Southern India is fertile territory for film-makers. Its 260m inhabitants are richer than the national average, and prefer content in regional languages to Hindi, Bollywood’s lingua franca. Ageing cinemas bulge to breaking-point: audiences turn into cheering spectators and drown out the dialogues. Living superstars have temples named after them; fans bathe huge garlanded cut-outs of actors with milk to pray for their film’s success. Pre-screening rituals include burning camphor inside a sliced pumpkin before smashing it near the big screen to bring good luck. It is unsurprising that five of Tamil Nadu’s eight chief ministers have been film stars or scriptwriters.
This is from an article in The Economist that touches upon a point highlighted most recently by Kabali but not as much as I’d have liked, although this line of thought would’ve been a digression. The article remarks that Bollywood has been in a bit of a “funk” of late, having “recycled” the same stars repeatedly. It’s not just that. Notwithstanding the vacuous rituals, South Indian cinema, at least Tamil cinema, has also been more comfortable taking on touchy topics, and plumbing depths that are both sensitive and nuanced (as opposed to dealing with full-blown controversies), a sort of privilege afforded no doubt by an audience able to appreciate it. This isn’t to say Tamil cinema doesn’t have any problems – it has its share – as much as to point out that it has been able to touch upon societal ills more often and better than Bollywood has been able. For further reading, I recommend Karthikeyan Damodaran’s assessment of Kabali (which includes an instructive review of the caste-focused hits of Kollywood). If you have more time, Vaasanthi’s wonderful book Cut-Outs, Caste and Cine Stars: The World of Tamil Politics is a must-read. It takes great pains to document the seeding of political power in the aspirations of Tamil cinema. A short excerpt:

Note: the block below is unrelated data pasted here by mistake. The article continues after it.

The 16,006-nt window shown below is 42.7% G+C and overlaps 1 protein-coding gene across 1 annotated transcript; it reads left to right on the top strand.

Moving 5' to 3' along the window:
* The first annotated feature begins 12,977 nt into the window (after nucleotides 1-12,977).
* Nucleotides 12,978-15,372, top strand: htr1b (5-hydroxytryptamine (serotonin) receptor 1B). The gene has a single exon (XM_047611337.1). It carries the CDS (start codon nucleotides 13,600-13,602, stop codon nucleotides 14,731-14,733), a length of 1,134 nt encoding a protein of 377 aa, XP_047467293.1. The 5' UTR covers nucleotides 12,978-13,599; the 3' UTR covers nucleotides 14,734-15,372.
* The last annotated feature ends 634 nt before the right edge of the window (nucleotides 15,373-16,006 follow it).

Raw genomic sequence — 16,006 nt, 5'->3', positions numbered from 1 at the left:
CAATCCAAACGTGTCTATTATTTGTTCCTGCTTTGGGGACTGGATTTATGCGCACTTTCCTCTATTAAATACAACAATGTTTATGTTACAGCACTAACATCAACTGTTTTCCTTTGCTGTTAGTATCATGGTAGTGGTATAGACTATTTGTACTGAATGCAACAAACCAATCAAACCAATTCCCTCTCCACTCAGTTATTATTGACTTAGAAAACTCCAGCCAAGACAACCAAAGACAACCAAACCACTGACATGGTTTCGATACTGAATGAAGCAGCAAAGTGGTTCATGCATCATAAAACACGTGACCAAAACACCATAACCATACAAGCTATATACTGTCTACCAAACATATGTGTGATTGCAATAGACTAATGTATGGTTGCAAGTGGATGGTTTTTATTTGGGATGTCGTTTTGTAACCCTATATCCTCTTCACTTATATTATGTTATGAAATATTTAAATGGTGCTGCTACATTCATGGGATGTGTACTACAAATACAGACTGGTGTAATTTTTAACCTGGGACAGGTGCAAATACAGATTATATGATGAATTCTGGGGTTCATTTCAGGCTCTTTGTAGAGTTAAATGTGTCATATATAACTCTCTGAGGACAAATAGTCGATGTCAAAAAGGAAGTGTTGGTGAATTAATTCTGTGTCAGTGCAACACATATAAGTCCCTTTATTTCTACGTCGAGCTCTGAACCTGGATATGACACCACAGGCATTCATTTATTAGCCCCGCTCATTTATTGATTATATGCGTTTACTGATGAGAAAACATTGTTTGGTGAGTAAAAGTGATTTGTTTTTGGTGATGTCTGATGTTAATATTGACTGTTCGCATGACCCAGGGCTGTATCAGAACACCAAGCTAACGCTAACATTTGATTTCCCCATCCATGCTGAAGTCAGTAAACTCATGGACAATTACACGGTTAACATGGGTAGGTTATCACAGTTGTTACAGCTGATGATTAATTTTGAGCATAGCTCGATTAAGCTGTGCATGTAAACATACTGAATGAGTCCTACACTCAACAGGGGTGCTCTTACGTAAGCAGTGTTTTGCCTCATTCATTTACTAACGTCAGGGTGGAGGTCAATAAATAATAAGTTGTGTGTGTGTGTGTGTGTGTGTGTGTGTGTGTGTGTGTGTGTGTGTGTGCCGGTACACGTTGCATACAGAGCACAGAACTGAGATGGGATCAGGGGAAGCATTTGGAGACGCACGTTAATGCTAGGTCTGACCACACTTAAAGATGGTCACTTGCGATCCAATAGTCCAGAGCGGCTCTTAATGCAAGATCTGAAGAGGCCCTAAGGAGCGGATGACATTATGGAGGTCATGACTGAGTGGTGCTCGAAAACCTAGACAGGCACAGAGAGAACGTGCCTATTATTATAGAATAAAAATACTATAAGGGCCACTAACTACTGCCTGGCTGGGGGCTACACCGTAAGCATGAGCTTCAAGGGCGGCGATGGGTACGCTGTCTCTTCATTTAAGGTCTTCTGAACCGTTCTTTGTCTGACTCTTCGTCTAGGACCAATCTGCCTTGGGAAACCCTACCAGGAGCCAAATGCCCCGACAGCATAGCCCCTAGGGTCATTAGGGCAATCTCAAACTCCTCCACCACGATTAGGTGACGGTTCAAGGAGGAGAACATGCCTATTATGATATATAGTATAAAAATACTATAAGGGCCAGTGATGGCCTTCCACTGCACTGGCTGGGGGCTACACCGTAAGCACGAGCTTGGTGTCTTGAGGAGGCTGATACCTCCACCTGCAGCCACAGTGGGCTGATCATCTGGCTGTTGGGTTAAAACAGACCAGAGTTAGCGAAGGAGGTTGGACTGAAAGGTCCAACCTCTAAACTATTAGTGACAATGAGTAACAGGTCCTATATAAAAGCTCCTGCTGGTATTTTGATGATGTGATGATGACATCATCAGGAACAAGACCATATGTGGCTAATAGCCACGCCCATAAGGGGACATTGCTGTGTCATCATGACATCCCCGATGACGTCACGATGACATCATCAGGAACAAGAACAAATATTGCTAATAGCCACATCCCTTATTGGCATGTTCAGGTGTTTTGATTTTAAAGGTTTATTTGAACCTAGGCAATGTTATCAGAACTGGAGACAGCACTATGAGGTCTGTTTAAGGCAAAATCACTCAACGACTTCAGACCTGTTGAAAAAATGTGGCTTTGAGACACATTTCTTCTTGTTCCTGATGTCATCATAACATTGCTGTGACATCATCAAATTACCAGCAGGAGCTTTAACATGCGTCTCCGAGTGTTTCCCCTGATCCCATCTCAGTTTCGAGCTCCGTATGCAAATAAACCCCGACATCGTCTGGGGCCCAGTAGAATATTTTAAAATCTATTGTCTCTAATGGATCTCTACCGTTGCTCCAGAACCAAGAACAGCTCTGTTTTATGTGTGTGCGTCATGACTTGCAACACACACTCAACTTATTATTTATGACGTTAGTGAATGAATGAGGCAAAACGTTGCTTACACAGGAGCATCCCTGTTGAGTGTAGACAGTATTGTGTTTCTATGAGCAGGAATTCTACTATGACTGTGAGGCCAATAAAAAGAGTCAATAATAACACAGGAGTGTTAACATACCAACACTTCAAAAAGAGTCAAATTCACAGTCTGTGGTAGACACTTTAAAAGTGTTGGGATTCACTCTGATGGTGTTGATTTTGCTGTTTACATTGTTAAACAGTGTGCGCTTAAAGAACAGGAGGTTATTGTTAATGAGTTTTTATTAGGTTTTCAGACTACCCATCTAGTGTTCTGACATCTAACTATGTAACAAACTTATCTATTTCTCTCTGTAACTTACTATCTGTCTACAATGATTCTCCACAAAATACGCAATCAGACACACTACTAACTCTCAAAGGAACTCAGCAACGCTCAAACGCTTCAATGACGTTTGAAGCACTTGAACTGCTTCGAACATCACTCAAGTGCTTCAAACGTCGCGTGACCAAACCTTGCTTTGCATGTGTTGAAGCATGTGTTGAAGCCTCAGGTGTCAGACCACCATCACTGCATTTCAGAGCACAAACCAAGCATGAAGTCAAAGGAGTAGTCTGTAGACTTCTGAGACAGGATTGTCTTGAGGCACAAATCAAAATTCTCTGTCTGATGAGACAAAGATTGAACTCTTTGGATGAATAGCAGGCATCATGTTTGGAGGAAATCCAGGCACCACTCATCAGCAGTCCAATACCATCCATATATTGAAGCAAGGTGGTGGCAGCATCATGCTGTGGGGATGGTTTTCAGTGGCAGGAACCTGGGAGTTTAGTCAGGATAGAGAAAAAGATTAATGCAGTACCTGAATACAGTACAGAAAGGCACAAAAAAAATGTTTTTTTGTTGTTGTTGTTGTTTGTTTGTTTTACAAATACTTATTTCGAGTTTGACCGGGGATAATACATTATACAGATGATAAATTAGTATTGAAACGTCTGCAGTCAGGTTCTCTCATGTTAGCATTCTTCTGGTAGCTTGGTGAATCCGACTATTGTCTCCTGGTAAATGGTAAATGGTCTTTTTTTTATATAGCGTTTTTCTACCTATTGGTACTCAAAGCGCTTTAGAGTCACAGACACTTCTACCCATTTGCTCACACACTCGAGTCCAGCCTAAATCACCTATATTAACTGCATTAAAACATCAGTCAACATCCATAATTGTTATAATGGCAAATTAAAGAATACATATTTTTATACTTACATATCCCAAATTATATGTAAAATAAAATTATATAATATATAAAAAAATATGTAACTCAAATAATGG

Once the country attained freedom and the Congress came to power in Tamil Nadu as well, puritans like [C. Rajagopalachari] and Kamaraj who were at the helm of affairs, completely disowned the contribution of cinema to the movement. Rajaji’s rival Satyamurthy, a Congressman of great imagination and vision as far as the visual media’s impact was concerned, had in fact built up a very powerful group of artists. With the rapid electrification of rural areas under Congress rule, cinema halls and films became accessible to the rural population. Thanks to touring cinemas, even the most remote villages could soon be reached by this medium.
The Dravida Kazhagam activists, many of whom were talented playwrights, recognised cinema’s potential and very deftly used it for their purpose. At first they were scriptwriters working for producers and had no control over the medium. But they could project their ‘reformist’ ideas and insert dialogues critiquing Brahmins, religious hypocrisy, untouchability and other controversial subjects. They rode on the popularity they earned from cinema as scriptwriters and saw in the medium potential to spread their message. [R.M. Veerappan] recalls that Annadurai thought ‘the revolutionary ideas of Periyar should be told through plays. And decided to write. He as an actor himself and expressed great affinity towards fellow artistes and supported and praised them in public. The Congress, on the other hand, only made use of the artists like K.B. Sundarambal, Viswanath Das and others, but their status was not enhanced. All theatre artistes including S.G. Kittappa, who was a Brahmin, were looked down upon and were not respected.’
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